Above is a circular lantern, the pendentives are decorated with wreaths and the
central drum is formed of tall windows. The central passage to the rear of the
Entrance Hall has a segmental ceiling with lozenge panels. The staircase, to the
left of the centre passage, has cantilevered stone treads rising around
rectangular open well; with an iron balustrade designed by Carter and made by
Baker. Plaster cornice, coffered ceiling and rectangular lantern. The secondary
stair to the left of the stair hall, has stone treads, a plain iron balustrade,
by Baker, and rises around a narrow rectangular well. A semi-circular lobby to
the right of the central passage is separated from the passage by 2 unfluted
Doric columns. The lobby is lit by an iron fanlight from a semi-circular
stairwell above, rising from first to second floor. This stair has a handrail
similar to the main stair. The Dining Room, to the left of the Entrance Hall
has a mid/late C19 black marble fireplace, six-panel reeded oak doors and a
plaster cornice by Francis Bernasconi. There are large piers in the corners
adjacent to the Entrance Hall. The Music Room, now the Sitting Room, to the
right of the Entrance Hall, is similar to the Dining Room but with a white
marble fireplace by Westmacott decorated with 2 female musicians in Grecian
dress. The South Drawing Room, now a dining room, to the left of the stair hall
has a white marble fireplace, with detached columns, and a ceiling decoration by
Bernasconi. The Drawing Room, now a chapel, to the right of the central passage,
is similar to the Music Room with a white marble fireplace carved with a Bacchic
thyrsus; lizard and butterfly. An octagonal lobby between the Drawing Room and
the Music Room has a domed ceiling. The Library to the centre of the garden
front was created from existing rooms, c.1810, by Carter. The centre room has
a semi-circular bow. The reveals to the opening between the flanking rooms are
ashlar faced. There are 2 identical fireplaces by Westmacott, with rams head
decoration, and ceiling decoration by Bernasconi. The first floor rooms have
plain classical and Grecian cornices and plain C19 fireplaces. Some first floor
rooms have been subdivided. The basement rooms have barrel vaulted and groined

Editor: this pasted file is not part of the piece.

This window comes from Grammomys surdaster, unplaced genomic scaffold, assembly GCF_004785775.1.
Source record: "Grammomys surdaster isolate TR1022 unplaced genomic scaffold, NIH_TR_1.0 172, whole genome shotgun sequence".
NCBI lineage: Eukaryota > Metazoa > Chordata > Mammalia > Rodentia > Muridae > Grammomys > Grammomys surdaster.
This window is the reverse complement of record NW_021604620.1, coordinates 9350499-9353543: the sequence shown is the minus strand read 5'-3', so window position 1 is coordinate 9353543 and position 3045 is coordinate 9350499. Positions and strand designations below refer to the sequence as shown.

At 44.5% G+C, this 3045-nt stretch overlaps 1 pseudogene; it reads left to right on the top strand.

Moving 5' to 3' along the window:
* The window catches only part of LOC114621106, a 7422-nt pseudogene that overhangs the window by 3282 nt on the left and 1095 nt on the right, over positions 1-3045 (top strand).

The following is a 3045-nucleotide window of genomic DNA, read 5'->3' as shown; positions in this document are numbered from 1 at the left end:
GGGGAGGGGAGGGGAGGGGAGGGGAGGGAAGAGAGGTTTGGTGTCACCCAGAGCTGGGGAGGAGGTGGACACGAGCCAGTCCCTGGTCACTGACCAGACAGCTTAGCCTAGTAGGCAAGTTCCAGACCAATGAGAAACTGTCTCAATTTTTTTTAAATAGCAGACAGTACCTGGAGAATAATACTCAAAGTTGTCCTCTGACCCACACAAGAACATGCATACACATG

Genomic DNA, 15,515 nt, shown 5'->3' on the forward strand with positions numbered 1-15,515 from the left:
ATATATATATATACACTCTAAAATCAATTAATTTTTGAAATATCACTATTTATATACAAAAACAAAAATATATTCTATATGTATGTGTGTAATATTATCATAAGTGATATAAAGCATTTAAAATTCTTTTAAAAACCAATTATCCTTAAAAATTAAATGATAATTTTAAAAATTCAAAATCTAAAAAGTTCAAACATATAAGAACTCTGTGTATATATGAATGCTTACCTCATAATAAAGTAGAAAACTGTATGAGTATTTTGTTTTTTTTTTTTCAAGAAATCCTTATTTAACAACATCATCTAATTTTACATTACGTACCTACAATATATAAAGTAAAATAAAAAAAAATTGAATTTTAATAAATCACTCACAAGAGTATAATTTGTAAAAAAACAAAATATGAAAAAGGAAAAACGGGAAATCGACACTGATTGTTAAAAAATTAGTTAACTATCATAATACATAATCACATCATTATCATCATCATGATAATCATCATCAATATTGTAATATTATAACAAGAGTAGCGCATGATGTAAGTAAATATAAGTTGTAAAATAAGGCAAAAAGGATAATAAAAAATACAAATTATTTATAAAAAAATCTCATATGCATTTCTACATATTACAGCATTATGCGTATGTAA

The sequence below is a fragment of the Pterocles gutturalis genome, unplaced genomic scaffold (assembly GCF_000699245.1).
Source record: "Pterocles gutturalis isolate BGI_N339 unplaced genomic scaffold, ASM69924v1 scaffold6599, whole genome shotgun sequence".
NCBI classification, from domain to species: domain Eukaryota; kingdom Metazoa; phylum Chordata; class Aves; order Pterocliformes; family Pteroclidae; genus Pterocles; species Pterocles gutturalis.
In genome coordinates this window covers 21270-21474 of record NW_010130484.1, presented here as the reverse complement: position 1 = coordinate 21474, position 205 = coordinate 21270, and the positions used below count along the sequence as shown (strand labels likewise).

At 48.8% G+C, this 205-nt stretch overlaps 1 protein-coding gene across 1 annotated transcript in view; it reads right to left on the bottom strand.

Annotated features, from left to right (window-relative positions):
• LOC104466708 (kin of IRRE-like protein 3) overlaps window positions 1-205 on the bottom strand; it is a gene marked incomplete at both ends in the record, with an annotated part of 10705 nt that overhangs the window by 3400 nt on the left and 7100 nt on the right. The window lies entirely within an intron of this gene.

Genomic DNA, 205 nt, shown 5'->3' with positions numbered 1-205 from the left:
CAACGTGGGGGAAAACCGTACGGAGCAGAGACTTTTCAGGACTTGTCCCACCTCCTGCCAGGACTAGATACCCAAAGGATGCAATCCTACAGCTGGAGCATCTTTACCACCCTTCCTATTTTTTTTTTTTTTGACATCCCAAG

ceilings, the centre room, under the Library, has a central column. Laxton Hall
passed from the Staffords of Blatherwyke to the Evans family in 1720 and was
later occupied by the Barons Carbery of the same family. Susan Lady Carbery
married George Freke Evans in 1806, her first husband's cousin. He employed
Repton to extend and remodel the house; Repton was dismissed in 1808, following
a dispute, and the works were completed by William Carter the surveyor. The
works, to the main house, carried out at this time included the construction of
the entrance front and the remodelling and refacing of the garden front. Lord
Carbery sold the house about 1895, in 1924 it became Blackfriars School and in
1968 a residential Did peoples home.
(Buildings of England: Northamptonshsire: p289; RCHM: An Inventory of
Architectural Monuments in North Northamptonshire: p109; Northamptonshire
Records Office; Freke Evans (Laxton) Collection and Architectural Drawings

Listing NGR: SP9597997065

This text is from the original listing, and may not necessarily reflect the current setting of the building.

Selected Sources

Book cover links are generated automatically from the sources. They are not necessarily always correct, as book names at Amazon may not be quite the same as those used referenced in the text.

Source title links go to a search for the specified title at Amazon. Availability of the title is dependent on current publication status. You may also want to check AbeBooks, particularly for older titles.

Recommended Books

Other nearby listed buildings

BritishListedBuildings.co.uk is an independent online resource and is not associated with any government department. All government data published here is used under licence. Please do not contact BritishListedBuildings.co.uk for any queries related to any individual listed building, planning permission related to listed buildings or the listing process itself.

British Listed Buildings is a Good Stuff website.